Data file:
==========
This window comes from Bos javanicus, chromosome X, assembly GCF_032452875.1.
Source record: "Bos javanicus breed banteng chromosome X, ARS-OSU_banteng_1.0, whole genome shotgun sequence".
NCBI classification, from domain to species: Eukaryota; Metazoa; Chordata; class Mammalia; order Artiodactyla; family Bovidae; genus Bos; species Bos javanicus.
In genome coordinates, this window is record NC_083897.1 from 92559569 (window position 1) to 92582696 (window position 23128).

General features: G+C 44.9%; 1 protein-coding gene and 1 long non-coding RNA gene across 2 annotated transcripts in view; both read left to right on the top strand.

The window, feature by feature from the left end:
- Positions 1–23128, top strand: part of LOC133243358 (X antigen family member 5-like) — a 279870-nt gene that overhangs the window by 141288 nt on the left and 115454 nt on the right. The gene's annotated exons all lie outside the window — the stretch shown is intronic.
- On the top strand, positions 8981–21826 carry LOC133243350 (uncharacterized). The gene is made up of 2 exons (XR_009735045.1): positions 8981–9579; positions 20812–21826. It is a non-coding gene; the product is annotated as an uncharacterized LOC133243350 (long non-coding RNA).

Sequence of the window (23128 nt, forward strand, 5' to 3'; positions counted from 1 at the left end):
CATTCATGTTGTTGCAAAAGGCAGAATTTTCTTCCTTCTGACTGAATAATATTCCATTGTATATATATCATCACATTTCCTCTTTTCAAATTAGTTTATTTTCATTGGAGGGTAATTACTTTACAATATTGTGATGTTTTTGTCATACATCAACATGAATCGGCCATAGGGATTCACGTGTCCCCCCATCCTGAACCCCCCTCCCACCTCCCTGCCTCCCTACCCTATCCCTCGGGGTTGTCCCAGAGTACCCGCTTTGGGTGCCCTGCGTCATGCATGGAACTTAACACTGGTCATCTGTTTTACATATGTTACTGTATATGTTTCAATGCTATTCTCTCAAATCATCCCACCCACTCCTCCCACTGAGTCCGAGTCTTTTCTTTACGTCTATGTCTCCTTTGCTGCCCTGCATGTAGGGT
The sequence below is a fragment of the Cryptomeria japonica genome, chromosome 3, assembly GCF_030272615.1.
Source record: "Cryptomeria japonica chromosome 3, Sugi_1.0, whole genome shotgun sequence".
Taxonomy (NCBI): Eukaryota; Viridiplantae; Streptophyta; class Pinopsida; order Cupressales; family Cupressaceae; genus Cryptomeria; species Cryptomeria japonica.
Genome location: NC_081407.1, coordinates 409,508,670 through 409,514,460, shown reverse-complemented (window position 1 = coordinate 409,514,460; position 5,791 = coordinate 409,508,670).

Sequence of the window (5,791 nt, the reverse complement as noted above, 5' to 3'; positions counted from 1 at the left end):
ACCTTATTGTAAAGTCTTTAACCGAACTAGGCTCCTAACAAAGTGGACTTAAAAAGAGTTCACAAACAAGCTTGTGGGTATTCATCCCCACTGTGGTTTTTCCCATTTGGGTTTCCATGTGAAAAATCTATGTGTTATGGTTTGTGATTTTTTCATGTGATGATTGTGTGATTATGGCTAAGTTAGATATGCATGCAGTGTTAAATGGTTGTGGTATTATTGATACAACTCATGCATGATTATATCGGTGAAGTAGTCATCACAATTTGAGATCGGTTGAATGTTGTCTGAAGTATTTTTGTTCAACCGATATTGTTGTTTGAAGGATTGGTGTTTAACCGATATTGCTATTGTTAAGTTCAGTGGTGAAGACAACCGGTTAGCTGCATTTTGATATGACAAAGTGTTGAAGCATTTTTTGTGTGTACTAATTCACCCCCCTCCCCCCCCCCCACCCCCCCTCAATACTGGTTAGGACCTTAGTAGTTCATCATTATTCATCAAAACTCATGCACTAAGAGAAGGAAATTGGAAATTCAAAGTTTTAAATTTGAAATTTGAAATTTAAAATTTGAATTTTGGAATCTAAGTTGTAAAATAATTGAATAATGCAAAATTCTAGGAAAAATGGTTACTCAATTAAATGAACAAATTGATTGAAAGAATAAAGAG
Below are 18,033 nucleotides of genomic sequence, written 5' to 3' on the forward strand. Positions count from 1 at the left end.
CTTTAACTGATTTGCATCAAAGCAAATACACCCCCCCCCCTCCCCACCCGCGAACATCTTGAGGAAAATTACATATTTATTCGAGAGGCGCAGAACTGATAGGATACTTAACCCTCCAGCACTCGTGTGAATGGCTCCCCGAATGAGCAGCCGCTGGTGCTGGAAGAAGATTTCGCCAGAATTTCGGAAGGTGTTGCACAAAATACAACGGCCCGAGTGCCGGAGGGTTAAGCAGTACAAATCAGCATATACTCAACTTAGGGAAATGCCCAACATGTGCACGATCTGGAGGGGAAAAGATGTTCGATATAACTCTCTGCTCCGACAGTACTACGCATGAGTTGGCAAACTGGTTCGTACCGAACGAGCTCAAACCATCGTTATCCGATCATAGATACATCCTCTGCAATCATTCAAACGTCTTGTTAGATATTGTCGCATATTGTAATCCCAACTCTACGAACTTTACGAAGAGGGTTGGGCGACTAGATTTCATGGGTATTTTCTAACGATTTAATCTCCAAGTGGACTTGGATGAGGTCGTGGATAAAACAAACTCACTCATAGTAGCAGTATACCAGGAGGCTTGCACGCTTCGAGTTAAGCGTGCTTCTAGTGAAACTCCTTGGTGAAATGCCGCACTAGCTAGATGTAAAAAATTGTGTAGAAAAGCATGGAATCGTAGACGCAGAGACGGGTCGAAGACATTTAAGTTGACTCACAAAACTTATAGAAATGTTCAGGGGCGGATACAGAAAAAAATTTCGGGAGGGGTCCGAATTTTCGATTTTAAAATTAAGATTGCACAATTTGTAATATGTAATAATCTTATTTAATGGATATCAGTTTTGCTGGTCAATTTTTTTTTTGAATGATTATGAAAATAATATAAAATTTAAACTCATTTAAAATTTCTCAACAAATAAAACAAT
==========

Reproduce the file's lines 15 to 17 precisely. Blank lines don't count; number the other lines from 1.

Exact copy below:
Sequence of the window (5,791 nt, the reverse complement as noted above, 5' to 3'; positions counted from 1 at the left end):
ACCTTATTGTAAAGTCTTTAACCGAACTAGGCTCCTAACAAAGTGGACTTAAAAAGAGTTCACAAACAAGCTTGTGGGTATTCATCCCCACTGTGGTTTTTCCCATTTGGGTTTCCATGTGAAAAATCTATGTGTTATGGTTTGTGATTTTTTCATGTGATGATTGTGTGATTATGGCTAAGTTAGATATGCATGCAGTGTTAAATGGTTGTGGTATTATTGATACAACTCATGCATGATTATATCGGTGAAGTAGTCATCACAATTTGAGATCGGTTGAATGTTGTCTGAAGTATTTTTGTTCAACCGATATTGTTGTTTGAAGGATTGGTGTTTAACCGATATTGCTATTGTTAAGTTCAGTGGTGAAGACAACCGGTTAGCTGCATTTTGATATGACAAAGTGTTGAAGCATTTTTTGTGTGTACTAATTCACCCCCCTCCCCCCCCCCCACCCCCCCTCAATACTGGTTAGGACCTTAGTAGTTCATCATTATTCATCAAAACTCATGCACTAAGAGAAGGAAATTGGAAATTCAAAGTTTTAAATTTGAAATTTGAAATTTAAAATTTGAATTTTGGAATCTAAGTTGTAAAATAATTGAATAATGCAAAATTCTAGGAAAAATGGTTACTCAATTAAATGAACAAATTGATTGAAAGAATAAAGAG
Below are 18,033 nucleotides of genomic sequence, written 5' to 3' on the forward strand. Positions count from 1 at the left end.